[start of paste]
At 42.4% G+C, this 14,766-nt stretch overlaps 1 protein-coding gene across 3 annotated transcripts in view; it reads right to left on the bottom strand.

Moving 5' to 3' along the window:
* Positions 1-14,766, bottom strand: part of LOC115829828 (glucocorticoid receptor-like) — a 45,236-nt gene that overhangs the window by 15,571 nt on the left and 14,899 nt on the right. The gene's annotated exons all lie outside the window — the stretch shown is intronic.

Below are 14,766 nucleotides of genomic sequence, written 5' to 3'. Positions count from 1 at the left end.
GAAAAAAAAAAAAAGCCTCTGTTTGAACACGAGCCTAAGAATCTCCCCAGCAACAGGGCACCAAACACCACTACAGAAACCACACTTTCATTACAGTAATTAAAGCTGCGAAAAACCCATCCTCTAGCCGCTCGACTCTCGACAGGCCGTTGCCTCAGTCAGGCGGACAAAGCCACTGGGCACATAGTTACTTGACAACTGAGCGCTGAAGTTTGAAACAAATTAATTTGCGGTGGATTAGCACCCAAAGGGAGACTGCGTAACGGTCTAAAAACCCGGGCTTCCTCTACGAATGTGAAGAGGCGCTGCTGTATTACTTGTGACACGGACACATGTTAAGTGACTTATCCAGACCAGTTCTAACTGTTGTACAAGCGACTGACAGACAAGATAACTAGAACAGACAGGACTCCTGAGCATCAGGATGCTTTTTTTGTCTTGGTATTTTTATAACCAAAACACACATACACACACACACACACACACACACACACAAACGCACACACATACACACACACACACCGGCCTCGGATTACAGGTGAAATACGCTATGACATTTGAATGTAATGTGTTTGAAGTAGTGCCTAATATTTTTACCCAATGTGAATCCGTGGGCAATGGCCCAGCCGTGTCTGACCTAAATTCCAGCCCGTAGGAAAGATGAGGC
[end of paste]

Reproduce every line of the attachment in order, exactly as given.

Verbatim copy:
At 42.4% G+C, this 14,766-nt stretch overlaps 1 protein-coding gene across 3 annotated transcripts in view; it reads right to left on the bottom strand.

Moving 5' to 3' along the window:
* Positions 1-14,766, bottom strand: part of LOC115829828 (glucocorticoid receptor-like) — a 45,236-nt gene that overhangs the window by 15,571 nt on the left and 14,899 nt on the right. The gene's annotated exons all lie outside the window — the stretch shown is intronic.

Below are 14,766 nucleotides of genomic sequence, written 5' to 3'. Positions count from 1 at the left end.
GAAAAAAAAAAAAAGCCTCTGTTTGAACACGAGCCTAAGAATCTCCCCAGCAACAGGGCACCAAACACCACTACAGAAACCACACTTTCATTACAGTAATTAAAGCTGCGAAAAACCCATCCTCTAGCCGCTCGACTCTCGACAGGCCGTTGCCTCAGTCAGGCGGACAAAGCCACTGGGCACATAGTTACTTGACAACTGAGCGCTGAAGTTTGAAACAAATTAATTTGCGGTGGATTAGCACCCAAAGGGAGACTGCGTAACGGTCTAAAAACCCGGGCTTCCTCTACGAATGTGAAGAGGCGCTGCTGTATTACTTGTGACACGGACACATGTTAAGTGACTTATCCAGACCAGTTCTAACTGTTGTACAAGCGACTGACAGACAAGATAACTAGAACAGACAGGACTCCTGAGCATCAGGATGCTTTTTTTGTCTTGGTATTTTTATAACCAAAACACACATACACACACACACACACACACACACACACAAACGCACACACATACACACACACACACCGGCCTCGGATTACAGGTGAAATACGCTATGACATTTGAATGTAATGTGTTTGAAGTAGTGCCTAATATTTTTACCCAATGTGAATCCGTGGGCAATGGCCCAGCCGTGTCTGACCTAAATTCCAGCCCGTAGGAAAGATGAGGC